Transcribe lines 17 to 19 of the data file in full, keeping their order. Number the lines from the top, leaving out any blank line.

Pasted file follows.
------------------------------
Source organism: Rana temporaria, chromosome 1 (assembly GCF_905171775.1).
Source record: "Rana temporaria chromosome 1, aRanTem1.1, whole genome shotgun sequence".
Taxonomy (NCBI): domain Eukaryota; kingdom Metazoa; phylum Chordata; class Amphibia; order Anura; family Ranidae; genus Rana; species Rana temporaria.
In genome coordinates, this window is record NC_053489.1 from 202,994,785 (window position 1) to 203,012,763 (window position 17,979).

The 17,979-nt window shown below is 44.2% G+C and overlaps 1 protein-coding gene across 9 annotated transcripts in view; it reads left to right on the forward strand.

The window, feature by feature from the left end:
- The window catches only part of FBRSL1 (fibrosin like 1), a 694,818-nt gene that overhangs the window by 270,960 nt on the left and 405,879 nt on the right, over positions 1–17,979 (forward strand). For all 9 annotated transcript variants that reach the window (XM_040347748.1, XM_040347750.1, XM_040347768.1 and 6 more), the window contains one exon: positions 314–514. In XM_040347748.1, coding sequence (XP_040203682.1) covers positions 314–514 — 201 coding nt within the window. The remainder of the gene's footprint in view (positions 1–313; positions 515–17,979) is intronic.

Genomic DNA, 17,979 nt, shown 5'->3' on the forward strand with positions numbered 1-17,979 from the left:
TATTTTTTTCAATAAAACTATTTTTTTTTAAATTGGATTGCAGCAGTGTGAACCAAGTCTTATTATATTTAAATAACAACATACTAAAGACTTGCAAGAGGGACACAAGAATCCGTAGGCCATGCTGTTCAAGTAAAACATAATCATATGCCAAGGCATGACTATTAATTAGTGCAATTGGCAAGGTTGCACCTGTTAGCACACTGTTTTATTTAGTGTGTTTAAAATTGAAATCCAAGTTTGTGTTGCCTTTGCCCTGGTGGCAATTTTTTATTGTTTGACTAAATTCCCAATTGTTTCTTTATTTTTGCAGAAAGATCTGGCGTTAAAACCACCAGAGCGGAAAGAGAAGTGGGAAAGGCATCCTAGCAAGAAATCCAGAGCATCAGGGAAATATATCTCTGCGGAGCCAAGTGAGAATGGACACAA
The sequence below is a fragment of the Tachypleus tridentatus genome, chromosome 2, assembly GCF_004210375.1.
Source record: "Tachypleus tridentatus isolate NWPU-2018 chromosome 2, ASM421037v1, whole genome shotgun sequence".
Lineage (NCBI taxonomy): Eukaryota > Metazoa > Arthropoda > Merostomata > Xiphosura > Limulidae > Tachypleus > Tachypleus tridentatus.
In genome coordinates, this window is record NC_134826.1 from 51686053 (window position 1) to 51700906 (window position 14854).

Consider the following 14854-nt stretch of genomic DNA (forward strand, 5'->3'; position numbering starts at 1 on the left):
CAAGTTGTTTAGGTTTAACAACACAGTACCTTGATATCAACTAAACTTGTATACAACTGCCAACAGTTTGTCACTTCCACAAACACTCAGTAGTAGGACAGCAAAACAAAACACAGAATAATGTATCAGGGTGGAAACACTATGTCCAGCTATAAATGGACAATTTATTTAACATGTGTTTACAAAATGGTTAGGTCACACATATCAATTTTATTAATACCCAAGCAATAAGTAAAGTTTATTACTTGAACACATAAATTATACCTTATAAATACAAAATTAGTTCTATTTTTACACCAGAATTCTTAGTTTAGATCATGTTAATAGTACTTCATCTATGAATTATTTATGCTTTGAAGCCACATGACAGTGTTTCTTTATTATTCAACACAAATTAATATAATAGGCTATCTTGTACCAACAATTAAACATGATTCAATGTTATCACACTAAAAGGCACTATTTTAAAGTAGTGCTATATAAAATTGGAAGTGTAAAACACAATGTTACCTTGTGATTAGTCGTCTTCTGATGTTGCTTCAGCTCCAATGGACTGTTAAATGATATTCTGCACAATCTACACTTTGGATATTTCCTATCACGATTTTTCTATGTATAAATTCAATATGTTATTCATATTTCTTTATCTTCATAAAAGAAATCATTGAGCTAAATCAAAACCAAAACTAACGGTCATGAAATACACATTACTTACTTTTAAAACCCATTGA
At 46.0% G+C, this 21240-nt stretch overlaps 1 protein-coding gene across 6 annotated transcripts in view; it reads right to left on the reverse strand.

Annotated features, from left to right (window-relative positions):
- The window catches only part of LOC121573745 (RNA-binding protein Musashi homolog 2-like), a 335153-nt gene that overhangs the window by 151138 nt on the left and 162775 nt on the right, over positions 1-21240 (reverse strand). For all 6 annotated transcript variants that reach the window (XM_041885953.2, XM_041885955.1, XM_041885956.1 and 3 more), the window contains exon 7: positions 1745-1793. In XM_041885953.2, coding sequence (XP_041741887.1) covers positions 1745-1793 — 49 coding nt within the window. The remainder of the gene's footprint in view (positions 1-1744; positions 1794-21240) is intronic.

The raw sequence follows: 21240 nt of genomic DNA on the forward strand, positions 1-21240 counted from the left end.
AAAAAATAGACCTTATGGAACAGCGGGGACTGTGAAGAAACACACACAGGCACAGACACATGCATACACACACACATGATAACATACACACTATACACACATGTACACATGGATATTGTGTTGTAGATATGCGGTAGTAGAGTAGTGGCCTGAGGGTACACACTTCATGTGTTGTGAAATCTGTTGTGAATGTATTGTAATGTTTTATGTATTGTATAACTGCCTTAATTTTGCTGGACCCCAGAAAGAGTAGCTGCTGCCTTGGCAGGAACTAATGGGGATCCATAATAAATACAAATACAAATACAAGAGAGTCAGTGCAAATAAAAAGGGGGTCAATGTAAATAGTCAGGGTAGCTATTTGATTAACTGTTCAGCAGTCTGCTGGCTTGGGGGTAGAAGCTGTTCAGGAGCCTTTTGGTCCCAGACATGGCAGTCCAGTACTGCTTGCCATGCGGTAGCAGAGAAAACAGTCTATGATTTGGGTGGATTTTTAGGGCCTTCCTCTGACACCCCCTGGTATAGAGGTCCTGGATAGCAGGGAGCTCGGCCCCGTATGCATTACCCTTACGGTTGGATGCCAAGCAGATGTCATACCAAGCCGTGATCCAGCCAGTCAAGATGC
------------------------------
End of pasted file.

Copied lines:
Annotated features, from left to right (window-relative positions):
- The window catches only part of LOC121573745 (RNA-binding protein Musashi homolog 2-like), a 335153-nt gene that overhangs the window by 151138 nt on the left and 162775 nt on the right, over positions 1-21240 (reverse strand). For all 6 annotated transcript variants that reach the window (XM_041885953.2, XM_041885955.1, XM_041885956.1 and 3 more), the window contains exon 7: positions 1745-1793. In XM_041885953.2, coding sequence (XP_041741887.1) covers positions 1745-1793 — 49 coding nt within the window. The remainder of the gene's footprint in view (positions 1-1744; positions 1794-21240) is intronic.

The raw sequence follows: 21240 nt of genomic DNA on the forward strand, positions 1-21240 counted from the left end.